The new Mariinsky Theatre is a site of pilgrimage in St. Petersburg. Ballet and opera enthusiasts are coming in droves to witness first-hand the modern productions and admire the amber onyx encasing the concert hall. But what is going on behind the scenes? We went there to find out.
Tension onstage: the director, Vasily Barkhatov, issues the final instructions, the young blond gesturing wildly before staring earnestly into the eyes of his singers. With absolute concentration and focus, they carry out his instructions.
This was the last rehearsal to Rusalka – an opera by Alexander Dargomyzhsky that also opened the Stars of the White Nights festival on May 24. Barkhatov’s singers had but a mere three weeks to practice.
“Of course it is a huge honor to inaugurate the new stage with my premiere, but it is anything but easy to be the first,” said the director.
This was an obvious reference to the fact that, at the time, they had not yet mastered the sequences and required more time to really use all of the technical possibilities the new hall has to offer.
At the theatre’s official opening in early May, chief conductor Valery Gergiev proclaimed: “Many people want to take in a performance at the Mariinsky when they come to St. Petersburg for the weekend, but the tickets are usually sold out days in advance.”
“For precisely this reason, to give even more performances, it is essential that we have a second theatre,” Gergiev said. “Furthermore, the Mariinsky could not afford to close its doors for days on end to set up elaborate stages needed for productions such as Wagner’s ‘Der Ring des Nibelungen.’”
In the new Mariinsky, there are three separate stages that can be used simultaneously. Simply by pulling a lever, a new stage can be in place within five minutes – and all without making a sound.
As executive producer Boris Yanukyan says: “Now we can position two stage backdrops at the same time, which means, at least theoretically, that we could hold performances of two different productions in a single day.” It has not happened yet, but it is a possibility.
The People Make Mariinsky Special
Beyond the technology in place, there is something even more central to the unique vibe of the Mariinsky: the people; people such as Oksana Makarinka, 37, who has been running the tailor shop around the corner for three years.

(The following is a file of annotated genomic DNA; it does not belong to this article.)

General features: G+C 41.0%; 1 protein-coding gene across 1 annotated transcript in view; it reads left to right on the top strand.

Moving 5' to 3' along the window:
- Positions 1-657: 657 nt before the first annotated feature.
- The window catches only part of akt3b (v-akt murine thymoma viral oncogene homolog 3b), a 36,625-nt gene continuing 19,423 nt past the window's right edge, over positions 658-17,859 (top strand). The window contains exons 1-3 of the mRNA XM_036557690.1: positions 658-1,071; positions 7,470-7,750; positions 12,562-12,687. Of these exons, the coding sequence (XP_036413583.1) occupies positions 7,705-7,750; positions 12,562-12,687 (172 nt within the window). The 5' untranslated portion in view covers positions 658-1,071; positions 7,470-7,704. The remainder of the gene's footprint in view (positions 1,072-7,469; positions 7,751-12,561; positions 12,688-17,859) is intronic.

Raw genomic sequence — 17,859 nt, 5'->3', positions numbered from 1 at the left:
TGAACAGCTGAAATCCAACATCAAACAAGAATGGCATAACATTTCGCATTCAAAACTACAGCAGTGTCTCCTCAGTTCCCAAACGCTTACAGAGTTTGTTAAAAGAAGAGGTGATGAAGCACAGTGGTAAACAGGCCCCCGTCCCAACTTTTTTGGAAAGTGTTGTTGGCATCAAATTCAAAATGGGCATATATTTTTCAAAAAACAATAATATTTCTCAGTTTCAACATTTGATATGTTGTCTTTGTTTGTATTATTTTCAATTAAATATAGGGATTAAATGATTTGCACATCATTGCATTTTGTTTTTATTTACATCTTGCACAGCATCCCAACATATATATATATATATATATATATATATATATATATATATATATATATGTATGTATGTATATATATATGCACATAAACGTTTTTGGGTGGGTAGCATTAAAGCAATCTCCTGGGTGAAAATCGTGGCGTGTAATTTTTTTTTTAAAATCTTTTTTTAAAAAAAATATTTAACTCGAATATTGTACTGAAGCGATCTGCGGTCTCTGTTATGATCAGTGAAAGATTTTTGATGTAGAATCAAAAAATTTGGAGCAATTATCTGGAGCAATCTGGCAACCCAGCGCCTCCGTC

Makarinka and her staff fashion costumes in a two-story building, in a rear courtyard just off of Matveeva Pereulok. Her 150 employees sew, stitch, color, wash and iron everything. For Rusalka, they put in overtime, working on the weekend to make sure that everything was finished in time for the premiere.
The opening ceremony of Mariinsky news stage. Source: CDSMoscow / Youtube
“Usually, we need two to three months for a premiere. During the festival, however, there are three premieres. So we’re working around the clock,” says Makarinka.
When observing the costumes, it is readily apparent just how great the financial resources are for the theatre, which, along with the Bolshoi Theatre in Moscow, is among the richest in Russia.
“Artificial stones do not possess the same shine,” Oksana says. “Therefore, we typically take glass stones by Swarovski. The difference between the two is incredible. The real thing glints much more majestically, and you can really see the difference onstage.”
One lady in the headdress department spent three weeks on the crown for Rusalka. Absolute luxury, you might say. But no expense is spared: This is the Mariinsky Theatre in St. Petersburg, after all. Some members of the staff have been here for 20 or 30 years.
Svetlana Nepeyovoda, for example, creates masks and has been taking care of the male soloists. Creating a mask, she says, is like painting a picture. “In film, you can select the characters afterwards, if they resemble the protagonist. For theatre, appearance is secondary to voice.”
Often, Svetlana has to make an older man appear younger, or vice versa, which is precisely what appeals to her: “That makes for interesting work.”
To the question of what has changed in the past 30 years, she replies, “It used to suffice to take the stage and sing. Today, however, everything has to be in motion, including the singers – which, for us, means that the makeup has to stick.”
The production’s protagonist, Irina Mataeva, plays Rusalka and is also in constant motion. She unflatteringly notes: “It is difficult to sing in the new Mariinsky, because the acoustics pose a challenge for us to find a balance. You exert yourself greatly because you keep pushing yourself further and further.”
The new space has its drawbacks to work with. There are plans to erect a 3-foot-high curtain to function as a sound barrier; otherwise, the singers may not make it to the final act.
Yanukyan, whose primary responsibility includes stage props, says: “The old Mariinsky is 150 years old and has its own energy. That energy does not yet exist in the new building. But every old building was, at some time or another, brand new.”
Yevgenia Pushkareva, a 26-year old chorister, says, “While it is true that the new stage feels cold, it is a fantastic opportunity for us to inject our energy and our music into it.”
During the Stars of the White Nights festival, which runs through the end of July, both singers and dances will have ample opportunity to do just that.
The complete festival schedule.
This post was written by the author in their personal capacity.The opinions expressed in this article are the author’s own and do not reflect the view of The Theatre Times, their staff or collaborators.
This post was written by Pauline Tillmann.
The views expressed here belong to the author and do not necessarily reflect our views and opinions.